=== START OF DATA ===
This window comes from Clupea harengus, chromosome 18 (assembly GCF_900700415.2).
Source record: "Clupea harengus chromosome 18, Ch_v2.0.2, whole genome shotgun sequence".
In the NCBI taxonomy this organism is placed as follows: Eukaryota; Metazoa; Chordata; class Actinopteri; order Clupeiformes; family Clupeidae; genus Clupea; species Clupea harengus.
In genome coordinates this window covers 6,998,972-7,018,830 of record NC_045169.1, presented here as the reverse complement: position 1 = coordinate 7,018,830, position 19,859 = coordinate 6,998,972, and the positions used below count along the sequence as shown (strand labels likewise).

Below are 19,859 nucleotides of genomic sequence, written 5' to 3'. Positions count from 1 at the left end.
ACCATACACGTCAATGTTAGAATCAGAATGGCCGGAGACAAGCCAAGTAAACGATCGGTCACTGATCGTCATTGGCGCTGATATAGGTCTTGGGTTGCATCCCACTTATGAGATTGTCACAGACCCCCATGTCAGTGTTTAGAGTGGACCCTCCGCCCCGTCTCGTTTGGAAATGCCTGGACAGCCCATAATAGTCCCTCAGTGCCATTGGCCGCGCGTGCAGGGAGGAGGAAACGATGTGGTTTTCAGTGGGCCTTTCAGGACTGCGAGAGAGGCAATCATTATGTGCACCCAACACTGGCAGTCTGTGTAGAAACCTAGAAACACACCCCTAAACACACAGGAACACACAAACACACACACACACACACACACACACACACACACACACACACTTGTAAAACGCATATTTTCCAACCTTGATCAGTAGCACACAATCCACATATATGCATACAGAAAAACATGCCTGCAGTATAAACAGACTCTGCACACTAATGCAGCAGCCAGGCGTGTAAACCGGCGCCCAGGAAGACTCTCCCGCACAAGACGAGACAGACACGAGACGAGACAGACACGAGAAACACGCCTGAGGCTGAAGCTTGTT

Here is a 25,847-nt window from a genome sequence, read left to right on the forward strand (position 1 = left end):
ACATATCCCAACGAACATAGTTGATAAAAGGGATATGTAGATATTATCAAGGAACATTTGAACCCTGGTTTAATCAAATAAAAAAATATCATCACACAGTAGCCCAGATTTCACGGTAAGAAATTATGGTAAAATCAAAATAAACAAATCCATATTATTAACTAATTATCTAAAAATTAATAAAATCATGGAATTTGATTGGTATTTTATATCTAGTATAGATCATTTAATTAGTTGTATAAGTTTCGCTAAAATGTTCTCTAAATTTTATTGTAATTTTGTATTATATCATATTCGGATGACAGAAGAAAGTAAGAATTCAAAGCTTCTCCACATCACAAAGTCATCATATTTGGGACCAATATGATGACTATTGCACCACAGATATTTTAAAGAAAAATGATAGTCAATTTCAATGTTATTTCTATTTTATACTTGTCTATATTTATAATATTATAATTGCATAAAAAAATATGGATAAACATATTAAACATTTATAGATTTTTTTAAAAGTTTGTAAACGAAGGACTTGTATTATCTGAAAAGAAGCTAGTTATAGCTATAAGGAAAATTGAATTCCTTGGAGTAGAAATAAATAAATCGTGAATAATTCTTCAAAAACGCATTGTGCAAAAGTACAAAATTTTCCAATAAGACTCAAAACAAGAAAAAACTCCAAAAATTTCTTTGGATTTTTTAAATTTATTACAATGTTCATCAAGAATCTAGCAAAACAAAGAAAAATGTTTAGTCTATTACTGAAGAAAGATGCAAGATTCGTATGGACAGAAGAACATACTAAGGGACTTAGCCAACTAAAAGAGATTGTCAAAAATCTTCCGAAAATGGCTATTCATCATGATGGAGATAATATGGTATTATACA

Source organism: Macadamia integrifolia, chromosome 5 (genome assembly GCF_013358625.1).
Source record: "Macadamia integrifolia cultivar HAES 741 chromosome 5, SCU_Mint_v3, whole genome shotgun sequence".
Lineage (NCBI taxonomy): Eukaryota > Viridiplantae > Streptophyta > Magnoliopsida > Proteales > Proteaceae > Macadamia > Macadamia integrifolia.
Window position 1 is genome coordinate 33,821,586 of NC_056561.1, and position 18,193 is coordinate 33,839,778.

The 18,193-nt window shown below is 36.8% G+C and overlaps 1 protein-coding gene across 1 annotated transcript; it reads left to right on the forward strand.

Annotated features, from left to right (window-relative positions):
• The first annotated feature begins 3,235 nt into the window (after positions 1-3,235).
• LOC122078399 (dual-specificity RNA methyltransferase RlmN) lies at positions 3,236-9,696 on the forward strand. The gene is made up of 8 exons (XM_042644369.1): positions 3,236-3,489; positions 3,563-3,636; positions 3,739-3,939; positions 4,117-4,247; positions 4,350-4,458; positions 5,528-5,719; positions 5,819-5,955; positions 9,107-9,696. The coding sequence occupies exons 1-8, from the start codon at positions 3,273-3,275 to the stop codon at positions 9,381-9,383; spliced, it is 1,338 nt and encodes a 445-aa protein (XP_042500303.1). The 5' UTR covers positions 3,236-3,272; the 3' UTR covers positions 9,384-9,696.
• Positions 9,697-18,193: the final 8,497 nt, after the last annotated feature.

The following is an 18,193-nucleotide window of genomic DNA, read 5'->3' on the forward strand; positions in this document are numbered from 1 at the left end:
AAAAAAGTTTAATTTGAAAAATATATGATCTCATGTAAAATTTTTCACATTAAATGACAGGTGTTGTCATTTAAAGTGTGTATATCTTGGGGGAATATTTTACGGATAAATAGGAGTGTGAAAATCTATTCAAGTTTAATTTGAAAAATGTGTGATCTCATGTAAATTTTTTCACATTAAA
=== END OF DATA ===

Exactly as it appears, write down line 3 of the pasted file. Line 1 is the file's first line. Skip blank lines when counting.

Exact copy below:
In the NCBI taxonomy this organism is placed as follows: Eukaryota; Metazoa; Chordata; class Actinopteri; order Clupeiformes; family Clupeidae; genus Clupea; species Clupea harengus.